As a BICC student fellow, I conducted my doctoral research at the University of Manchester, with language training at Peking University and Xinjiang Normal University. My July 2013 thesis is titled ‘Nation-Building and Ethnic Boundaries in China’s North-West’, and was supervised by Professor William A Callahan and Dr Elena Barabantseva. It examines how the concept of performativity can be applied to the securitisation of identity in official discourse and the politics of the everyday. The empirical focus is on how the party-state’s attempts to deepen integration of Xinjiang and Turkic-speaking Uyghurs into China shape popular responses and resistance to this nation-building project by both Han Chinese and Uyghurs. The interface between official and unofficial nationalisms is explored through discourse analysis of official documents and detailed semi-structured interviews with Han and Uyghur residents. The analysis is drawn from a year-long fieldwork period in Xinjiang’s largest city, Ürümchi. The training, expertise, and academic freedom provided by the BICC were absolutely indispensable in bringing this project to fruition.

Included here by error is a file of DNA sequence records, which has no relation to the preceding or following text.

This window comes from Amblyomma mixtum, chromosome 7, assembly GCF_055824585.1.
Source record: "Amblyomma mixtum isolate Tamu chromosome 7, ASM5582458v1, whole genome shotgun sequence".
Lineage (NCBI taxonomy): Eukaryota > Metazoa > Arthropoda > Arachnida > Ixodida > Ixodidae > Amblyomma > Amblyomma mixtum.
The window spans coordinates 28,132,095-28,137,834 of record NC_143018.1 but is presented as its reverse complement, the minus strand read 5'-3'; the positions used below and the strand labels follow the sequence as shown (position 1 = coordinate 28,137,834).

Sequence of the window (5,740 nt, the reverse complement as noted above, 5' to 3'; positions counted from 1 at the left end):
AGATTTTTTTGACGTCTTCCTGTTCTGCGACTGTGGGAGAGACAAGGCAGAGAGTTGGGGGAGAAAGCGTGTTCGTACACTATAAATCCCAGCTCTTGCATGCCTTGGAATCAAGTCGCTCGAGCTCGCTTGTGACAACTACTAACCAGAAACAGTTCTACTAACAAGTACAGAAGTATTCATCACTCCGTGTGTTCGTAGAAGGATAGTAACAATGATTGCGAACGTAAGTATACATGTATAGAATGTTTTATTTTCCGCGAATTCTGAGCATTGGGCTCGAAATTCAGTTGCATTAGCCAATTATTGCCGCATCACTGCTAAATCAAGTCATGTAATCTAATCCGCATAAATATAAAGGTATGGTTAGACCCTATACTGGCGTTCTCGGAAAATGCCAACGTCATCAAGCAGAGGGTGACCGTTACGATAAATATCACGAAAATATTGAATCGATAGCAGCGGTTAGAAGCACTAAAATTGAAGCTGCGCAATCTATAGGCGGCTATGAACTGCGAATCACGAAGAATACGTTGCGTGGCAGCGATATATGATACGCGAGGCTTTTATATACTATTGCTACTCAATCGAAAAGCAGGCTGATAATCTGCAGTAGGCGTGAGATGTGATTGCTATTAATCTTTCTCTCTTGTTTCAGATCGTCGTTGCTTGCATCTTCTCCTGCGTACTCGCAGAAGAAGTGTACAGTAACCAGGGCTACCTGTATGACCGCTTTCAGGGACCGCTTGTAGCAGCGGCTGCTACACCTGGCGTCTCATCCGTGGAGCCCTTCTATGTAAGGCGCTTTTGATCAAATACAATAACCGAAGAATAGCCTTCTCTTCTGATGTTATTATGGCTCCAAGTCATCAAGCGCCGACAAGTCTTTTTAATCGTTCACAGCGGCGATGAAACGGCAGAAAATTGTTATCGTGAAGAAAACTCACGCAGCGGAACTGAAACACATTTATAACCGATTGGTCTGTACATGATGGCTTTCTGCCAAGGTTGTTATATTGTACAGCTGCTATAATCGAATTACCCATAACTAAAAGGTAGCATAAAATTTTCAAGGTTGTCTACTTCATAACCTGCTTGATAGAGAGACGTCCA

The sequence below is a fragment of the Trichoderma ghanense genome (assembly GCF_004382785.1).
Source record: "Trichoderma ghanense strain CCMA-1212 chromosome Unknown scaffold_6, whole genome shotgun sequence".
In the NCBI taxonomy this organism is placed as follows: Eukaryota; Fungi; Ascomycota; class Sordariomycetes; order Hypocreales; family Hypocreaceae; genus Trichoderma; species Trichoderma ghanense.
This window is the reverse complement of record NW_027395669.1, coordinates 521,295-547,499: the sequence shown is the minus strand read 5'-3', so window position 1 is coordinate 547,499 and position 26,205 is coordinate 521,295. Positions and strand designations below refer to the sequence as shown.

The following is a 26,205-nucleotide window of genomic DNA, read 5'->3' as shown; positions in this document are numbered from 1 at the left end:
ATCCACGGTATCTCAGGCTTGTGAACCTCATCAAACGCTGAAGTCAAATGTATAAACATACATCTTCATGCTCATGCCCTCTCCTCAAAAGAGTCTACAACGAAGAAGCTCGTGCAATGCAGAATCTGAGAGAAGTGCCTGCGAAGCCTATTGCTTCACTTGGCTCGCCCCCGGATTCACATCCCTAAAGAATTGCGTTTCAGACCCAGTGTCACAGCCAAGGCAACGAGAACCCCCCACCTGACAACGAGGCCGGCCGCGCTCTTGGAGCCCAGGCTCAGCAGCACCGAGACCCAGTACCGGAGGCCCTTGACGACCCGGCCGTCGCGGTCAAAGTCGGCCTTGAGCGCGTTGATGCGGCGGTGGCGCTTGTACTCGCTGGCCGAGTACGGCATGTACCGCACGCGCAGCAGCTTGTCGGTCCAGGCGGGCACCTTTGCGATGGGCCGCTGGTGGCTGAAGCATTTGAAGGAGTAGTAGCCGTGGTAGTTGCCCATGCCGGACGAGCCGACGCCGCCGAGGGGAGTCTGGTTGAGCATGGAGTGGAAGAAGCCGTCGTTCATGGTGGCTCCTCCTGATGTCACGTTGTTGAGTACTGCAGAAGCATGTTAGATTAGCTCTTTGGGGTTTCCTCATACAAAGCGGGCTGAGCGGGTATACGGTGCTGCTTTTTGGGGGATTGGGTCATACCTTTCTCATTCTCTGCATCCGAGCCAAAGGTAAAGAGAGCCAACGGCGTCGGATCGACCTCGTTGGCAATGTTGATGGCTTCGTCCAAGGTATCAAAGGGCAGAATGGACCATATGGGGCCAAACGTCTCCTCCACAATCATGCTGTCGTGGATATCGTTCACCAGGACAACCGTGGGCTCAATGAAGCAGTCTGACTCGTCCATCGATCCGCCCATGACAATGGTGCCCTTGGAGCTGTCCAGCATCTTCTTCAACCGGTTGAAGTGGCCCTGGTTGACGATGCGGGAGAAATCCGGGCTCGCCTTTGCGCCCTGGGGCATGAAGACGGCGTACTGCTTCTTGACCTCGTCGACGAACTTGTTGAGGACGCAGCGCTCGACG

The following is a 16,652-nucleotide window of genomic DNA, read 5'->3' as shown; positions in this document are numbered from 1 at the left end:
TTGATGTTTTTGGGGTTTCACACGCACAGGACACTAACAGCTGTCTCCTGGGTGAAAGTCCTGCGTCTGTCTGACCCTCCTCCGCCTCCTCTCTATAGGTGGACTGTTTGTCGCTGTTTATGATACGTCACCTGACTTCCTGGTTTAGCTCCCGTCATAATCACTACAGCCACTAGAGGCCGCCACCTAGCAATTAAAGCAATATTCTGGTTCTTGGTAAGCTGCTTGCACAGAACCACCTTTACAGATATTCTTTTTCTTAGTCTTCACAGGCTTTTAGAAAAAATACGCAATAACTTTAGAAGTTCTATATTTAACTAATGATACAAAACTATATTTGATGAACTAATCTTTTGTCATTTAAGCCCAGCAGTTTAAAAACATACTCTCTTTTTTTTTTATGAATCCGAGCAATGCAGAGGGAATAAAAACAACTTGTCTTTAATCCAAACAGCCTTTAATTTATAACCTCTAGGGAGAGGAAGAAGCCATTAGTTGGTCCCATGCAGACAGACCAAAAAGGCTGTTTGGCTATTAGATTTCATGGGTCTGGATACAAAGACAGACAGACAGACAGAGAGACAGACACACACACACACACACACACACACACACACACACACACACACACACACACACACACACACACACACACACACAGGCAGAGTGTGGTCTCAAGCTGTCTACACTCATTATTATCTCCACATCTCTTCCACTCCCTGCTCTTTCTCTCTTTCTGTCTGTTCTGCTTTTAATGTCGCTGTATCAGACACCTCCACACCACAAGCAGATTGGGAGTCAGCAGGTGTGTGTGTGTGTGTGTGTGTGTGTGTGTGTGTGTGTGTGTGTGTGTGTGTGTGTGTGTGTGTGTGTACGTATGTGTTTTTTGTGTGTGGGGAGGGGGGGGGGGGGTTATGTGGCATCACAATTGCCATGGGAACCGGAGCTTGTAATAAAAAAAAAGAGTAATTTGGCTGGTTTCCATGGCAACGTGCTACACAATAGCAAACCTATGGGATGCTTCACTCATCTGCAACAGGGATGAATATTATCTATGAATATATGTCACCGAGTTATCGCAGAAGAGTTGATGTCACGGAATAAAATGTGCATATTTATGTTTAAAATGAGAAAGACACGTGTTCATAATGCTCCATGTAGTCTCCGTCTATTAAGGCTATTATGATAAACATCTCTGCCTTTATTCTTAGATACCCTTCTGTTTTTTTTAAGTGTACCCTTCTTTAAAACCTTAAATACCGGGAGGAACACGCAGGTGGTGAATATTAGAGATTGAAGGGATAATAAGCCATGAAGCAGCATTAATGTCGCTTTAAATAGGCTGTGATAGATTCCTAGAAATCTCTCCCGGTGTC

My research interests are primarily identity politics, nationalism, and critical international relations theory using China and Xinjiang as case studies. Working with the BICC enabled me to develop networks, which have led to publications on nationalism and ethnic relations in the journal Inner Asia and a chapter in a forthcoming Routledge edited volume on identity politics amongst urban Uyghur youth.
I worked from September 2012 to September 2013 as Lecturer in Politics at the University of Manchester before taking up the position of Lecturer in Politics at the University of Glasgow. Most of my teaching is focused on the intersection between domestic and international politics using China as the key case study. I am currently working on converting my thesis into a monograph and writing several journal articles on ethnicity in contemporary China based on my fieldwork. My next large-scale research project will explore how China’s increasingly influential public intellectuals theorise the role of ethnicity in what they see as China’s rise to global superpower status.